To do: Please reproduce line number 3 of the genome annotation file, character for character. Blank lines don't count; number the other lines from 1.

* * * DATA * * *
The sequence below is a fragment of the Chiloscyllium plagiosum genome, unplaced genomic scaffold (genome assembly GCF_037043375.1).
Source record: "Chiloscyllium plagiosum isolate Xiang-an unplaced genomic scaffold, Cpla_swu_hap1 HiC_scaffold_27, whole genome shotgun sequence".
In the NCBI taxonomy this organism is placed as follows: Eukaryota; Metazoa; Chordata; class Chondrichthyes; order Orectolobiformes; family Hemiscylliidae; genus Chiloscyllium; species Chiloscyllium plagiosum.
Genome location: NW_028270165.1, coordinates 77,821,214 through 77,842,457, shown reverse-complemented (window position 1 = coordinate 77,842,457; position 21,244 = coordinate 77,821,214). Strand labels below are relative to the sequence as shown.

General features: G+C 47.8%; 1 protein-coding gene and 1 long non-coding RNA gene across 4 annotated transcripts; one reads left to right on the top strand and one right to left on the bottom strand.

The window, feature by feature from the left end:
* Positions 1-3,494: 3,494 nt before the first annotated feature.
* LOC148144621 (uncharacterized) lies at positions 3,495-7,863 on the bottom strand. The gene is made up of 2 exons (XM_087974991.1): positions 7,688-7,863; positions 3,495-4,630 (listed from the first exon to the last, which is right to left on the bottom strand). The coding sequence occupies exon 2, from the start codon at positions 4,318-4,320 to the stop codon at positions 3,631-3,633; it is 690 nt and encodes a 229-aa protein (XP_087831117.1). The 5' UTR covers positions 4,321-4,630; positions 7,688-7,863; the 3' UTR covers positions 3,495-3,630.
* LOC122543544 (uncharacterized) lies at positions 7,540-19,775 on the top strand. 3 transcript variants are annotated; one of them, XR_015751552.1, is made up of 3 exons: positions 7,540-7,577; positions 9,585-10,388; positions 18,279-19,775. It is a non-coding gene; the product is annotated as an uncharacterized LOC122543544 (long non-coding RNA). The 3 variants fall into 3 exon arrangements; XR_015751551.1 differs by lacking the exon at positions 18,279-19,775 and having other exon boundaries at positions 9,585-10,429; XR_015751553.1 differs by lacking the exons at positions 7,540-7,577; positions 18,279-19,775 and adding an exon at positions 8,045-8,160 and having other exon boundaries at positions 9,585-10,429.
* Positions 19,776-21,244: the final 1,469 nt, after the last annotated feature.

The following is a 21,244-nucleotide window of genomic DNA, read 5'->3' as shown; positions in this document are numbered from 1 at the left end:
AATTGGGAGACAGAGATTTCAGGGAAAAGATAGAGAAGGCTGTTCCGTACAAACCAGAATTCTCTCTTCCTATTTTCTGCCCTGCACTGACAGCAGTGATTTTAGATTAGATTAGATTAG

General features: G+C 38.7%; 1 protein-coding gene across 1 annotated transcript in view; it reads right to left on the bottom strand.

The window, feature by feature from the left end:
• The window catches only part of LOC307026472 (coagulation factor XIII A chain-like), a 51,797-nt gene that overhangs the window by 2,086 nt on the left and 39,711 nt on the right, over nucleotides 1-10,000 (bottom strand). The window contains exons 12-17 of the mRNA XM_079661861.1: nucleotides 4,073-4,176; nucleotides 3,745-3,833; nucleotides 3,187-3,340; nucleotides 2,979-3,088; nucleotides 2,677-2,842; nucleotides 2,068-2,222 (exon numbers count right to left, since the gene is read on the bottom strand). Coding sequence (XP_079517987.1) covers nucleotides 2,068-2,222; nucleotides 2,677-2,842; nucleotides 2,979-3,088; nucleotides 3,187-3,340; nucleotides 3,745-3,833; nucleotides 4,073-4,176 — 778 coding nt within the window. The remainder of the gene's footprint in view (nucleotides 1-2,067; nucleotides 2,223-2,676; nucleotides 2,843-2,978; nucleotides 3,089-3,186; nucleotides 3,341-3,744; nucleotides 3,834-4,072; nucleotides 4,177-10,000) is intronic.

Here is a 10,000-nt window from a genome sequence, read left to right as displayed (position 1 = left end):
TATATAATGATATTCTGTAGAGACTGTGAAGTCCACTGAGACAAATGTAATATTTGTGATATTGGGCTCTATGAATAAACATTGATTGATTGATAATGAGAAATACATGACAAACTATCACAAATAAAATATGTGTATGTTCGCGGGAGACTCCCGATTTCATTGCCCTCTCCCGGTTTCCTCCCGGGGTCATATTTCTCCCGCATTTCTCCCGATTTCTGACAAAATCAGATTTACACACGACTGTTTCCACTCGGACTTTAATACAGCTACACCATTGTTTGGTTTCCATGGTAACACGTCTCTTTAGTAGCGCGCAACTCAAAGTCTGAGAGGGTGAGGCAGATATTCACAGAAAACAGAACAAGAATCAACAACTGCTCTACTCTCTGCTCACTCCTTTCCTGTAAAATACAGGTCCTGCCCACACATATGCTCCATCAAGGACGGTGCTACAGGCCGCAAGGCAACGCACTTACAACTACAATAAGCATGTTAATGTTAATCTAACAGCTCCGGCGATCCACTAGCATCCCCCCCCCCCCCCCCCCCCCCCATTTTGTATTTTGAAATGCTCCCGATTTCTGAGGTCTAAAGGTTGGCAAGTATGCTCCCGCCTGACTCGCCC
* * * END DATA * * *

In the NCBI taxonomy this organism is placed as follows: Eukaryota; Metazoa; Chordata; class Chondrichthyes; order Orectolobiformes; family Hemiscylliidae; genus Chiloscyllium; species Chiloscyllium plagiosum.